FCA chief jokes about MiFID II, sandwiches and Brexit

Andrew Bailey, chief executive of the Financial Conduct Authority (FCA), was due to warn London’s Lord Mayor that MiFID II was ruining the quality of sandwiches served at lunches in London’s financial centre.

In a draft City Banquet speech released before the event on Thursday night (25th), Bailey appeared to link the “critical decline” in City sandwich quality to inducements under MiFID II, the updated Markets in Financial Instruments Directive.

He was due to say: “It’s hazardous for the FCA to give guidance, but here goes. If you are offered a sandwich and are assured that it has no value for MiFID II purposes, I would probably not eat it.”

Brussels has angered Britain for meddling in food before. There were previous attempts by Eurocrats to straighten bananas and cucumbers.

However, the flaw in any claim from the UK that the EU has been detrimental yet again to perishable goods is that the FCA is widely known to have played an instrumental role in writing MiFID II and has implemented the regulation in full, unlike certain other EU countries.

Bailey made it clear that the complaint about MiFID II and sandwiches was received from other parties. It was not suggested he shared these feelings.

The complaint came in the obviously humorous opening paragraphs of a speech due to be delivered at the banquet event.

“On a more serious note”, the FCA chief was also planning to talk about Brexit.

“We are preparing for a range of outcomes including an implementation period that smooths transition and a hard and sudden exit.  It’s a lot of work, but I think we are on course, thanks in very large part to the huge input from FCA colleagues.”

Bailey was due to say that the UK urgently needs the engagement of EU counterparts to put in place Memorandums of Understanding and other important practical arrangements.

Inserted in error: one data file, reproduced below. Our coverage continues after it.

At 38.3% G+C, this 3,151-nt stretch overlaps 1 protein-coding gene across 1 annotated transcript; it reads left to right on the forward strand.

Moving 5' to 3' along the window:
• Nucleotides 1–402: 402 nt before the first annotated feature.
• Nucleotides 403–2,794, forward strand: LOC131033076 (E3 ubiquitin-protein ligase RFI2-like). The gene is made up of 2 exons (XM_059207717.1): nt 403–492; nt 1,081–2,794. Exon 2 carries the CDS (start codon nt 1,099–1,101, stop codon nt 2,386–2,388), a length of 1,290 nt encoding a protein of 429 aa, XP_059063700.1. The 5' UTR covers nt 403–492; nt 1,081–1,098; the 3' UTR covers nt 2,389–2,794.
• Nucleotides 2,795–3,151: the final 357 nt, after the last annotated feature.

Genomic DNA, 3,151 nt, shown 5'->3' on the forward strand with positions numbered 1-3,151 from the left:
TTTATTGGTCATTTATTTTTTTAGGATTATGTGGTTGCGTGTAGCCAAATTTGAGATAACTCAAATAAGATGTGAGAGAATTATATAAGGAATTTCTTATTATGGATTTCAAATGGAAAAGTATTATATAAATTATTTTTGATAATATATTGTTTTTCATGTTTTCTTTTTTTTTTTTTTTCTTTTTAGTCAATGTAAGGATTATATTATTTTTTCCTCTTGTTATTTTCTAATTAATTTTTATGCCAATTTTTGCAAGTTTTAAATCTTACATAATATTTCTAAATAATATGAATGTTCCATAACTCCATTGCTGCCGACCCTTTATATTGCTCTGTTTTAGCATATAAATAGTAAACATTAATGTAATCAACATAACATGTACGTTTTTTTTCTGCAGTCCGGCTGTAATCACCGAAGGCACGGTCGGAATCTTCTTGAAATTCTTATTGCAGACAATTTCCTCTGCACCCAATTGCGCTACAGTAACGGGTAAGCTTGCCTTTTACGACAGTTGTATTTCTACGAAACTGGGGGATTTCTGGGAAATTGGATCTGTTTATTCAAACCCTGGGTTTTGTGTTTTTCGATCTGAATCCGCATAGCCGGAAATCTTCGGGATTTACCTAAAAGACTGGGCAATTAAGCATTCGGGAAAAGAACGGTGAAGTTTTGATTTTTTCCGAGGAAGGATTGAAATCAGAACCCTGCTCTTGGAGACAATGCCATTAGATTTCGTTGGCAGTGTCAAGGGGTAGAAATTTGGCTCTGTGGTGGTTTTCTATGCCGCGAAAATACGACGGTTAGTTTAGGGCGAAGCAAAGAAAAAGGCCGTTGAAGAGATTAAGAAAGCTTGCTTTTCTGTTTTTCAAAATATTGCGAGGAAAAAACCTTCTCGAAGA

“This is not just a self-serving UK point.  It applies to both sides.  MoUs will support cross-border supervision of firms and data sharing will support our ability to jointly oversee markets.”

The FCA is a significant sharer of cross-border data, passing on around 70% of transaction reports to counterparts across the EU.

The draft speech also said that a broad solution to “removing cliff edges” is for both the UK and EU to commit to taking reciprocal equivalence decisions on each other’s regimes, as early as possible. 

“Our work to onshore the EU rulebook, as outlined in our consultation, demonstrates that on day one, the UK will have the most equivalent framework to the EU of any country in the world,” Bailey was due to say.

Steven Maijoor, the chairman of the European Securities and Markets Authority, and other counterparts in national authorities in the EU were continuing the “very constructive engagement”.

Bailey’s draft speaks about the UK as a ‘third country’.

“My own view is that the principle of pro-actively recognising equivalence makes a great deal of sense, and is consistent with the arguments put forward by the EU in the context of Brexit in terms of not constraining domestic choices. 

“So, it ought to have broad support, except probably amongst those who take a more mercantilist view and are prepared to sacrifice the principle of open markets, with which as you can see I strongly disagree.”

There was one more flash of humour before the planned speech at Mansion House was over.

“I was amused the other day when someone asked in Parliament if the FCA had adequate resources to deal with this [Brexit scenarios].  It was the same day that we put out 900 pages of consultation documents on Brexit preparations for no deal, which is good going in a single day even by our standards.”

©2018 funds europe



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